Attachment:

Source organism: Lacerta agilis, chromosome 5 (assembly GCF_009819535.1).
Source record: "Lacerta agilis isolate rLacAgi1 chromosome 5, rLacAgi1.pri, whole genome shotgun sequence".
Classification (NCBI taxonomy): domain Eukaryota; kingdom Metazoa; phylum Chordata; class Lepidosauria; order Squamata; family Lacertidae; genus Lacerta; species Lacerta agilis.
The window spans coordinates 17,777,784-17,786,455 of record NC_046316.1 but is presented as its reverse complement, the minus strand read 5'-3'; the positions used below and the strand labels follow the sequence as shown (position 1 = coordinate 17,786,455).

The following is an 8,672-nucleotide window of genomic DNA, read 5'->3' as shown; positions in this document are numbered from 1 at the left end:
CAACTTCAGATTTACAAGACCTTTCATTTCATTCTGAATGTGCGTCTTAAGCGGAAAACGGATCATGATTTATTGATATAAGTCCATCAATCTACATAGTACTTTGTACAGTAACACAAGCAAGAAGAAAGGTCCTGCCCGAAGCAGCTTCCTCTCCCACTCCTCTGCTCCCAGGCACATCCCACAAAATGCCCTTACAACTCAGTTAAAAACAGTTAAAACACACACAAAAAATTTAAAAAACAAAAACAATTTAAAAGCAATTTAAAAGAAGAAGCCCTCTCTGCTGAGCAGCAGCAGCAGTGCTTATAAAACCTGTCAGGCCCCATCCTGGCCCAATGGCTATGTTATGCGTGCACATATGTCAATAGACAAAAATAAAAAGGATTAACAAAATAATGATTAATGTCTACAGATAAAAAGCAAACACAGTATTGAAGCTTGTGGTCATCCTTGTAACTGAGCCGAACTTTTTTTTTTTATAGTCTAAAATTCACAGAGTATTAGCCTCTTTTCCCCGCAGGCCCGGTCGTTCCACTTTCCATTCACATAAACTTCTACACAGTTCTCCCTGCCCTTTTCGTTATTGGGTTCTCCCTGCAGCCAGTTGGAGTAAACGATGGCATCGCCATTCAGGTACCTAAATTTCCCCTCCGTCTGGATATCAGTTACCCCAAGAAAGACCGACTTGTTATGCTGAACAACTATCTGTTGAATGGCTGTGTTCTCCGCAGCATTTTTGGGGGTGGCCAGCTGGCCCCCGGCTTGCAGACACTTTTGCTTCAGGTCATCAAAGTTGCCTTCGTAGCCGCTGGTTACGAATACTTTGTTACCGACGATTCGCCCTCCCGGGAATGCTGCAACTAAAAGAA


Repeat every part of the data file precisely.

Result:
Source organism: Lacerta agilis, chromosome 5 (assembly GCF_009819535.1).
Source record: "Lacerta agilis isolate rLacAgi1 chromosome 5, rLacAgi1.pri, whole genome shotgun sequence".
Classification (NCBI taxonomy): domain Eukaryota; kingdom Metazoa; phylum Chordata; class Lepidosauria; order Squamata; family Lacertidae; genus Lacerta; species Lacerta agilis.
The window spans coordinates 17,777,784-17,786,455 of record NC_046316.1 but is presented as its reverse complement, the minus strand read 5'-3'; the positions used below and the strand labels follow the sequence as shown (position 1 = coordinate 17,786,455).

The following is an 8,672-nucleotide window of genomic DNA, read 5'->3' as shown; positions in this document are numbered from 1 at the left end:
CAACTTCAGATTTACAAGACCTTTCATTTCATTCTGAATGTGCGTCTTAAGCGGAAAACGGATCATGATTTATTGATATAAGTCCATCAATCTACATAGTACTTTGTACAGTAACACAAGCAAGAAGAAAGGTCCTGCCCGAAGCAGCTTCCTCTCCCACTCCTCTGCTCCCAGGCACATCCCACAAAATGCCCTTACAACTCAGTTAAAAACAGTTAAAACACACACAAAAAATTTAAAAAACAAAAACAATTTAAAAGCAATTTAAAAGAAGAAGCCCTCTCTGCTGAGCAGCAGCAGCAGTGCTTATAAAACCTGTCAGGCCCCATCCTGGCCCAATGGCTATGTTATGCGTGCACATATGTCAATAGACAAAAATAAAAAGGATTAACAAAATAATGATTAATGTCTACAGATAAAAAGCAAACACAGTATTGAAGCTTGTGGTCATCCTTGTAACTGAGCCGAACTTTTTTTTTTTATAGTCTAAAATTCACAGAGTATTAGCCTCTTTTCCCCGCAGGCCCGGTCGTTCCACTTTCCATTCACATAAACTTCTACACAGTTCTCCCTGCCCTTTTCGTTATTGGGTTCTCCCTGCAGCCAGTTGGAGTAAACGATGGCATCGCCATTCAGGTACCTAAATTTCCCCTCCGTCTGGATATCAGTTACCCCAAGAAAGACCGACTTGTTATGCTGAACAACTATCTGTTGAATGGCTGTGTTCTCCGCAGCATTTTTGGGGGTGGCCAGCTGGCCCCCGGCTTGCAGACACTTTTGCTTCAGGTCATCAAAGTTGCCTTCGTAGCCGCTGGTTACGAATACTTTGTTACCGACGATTCGCCCTCCCGGGAATGCTGCAACTAAAAGAA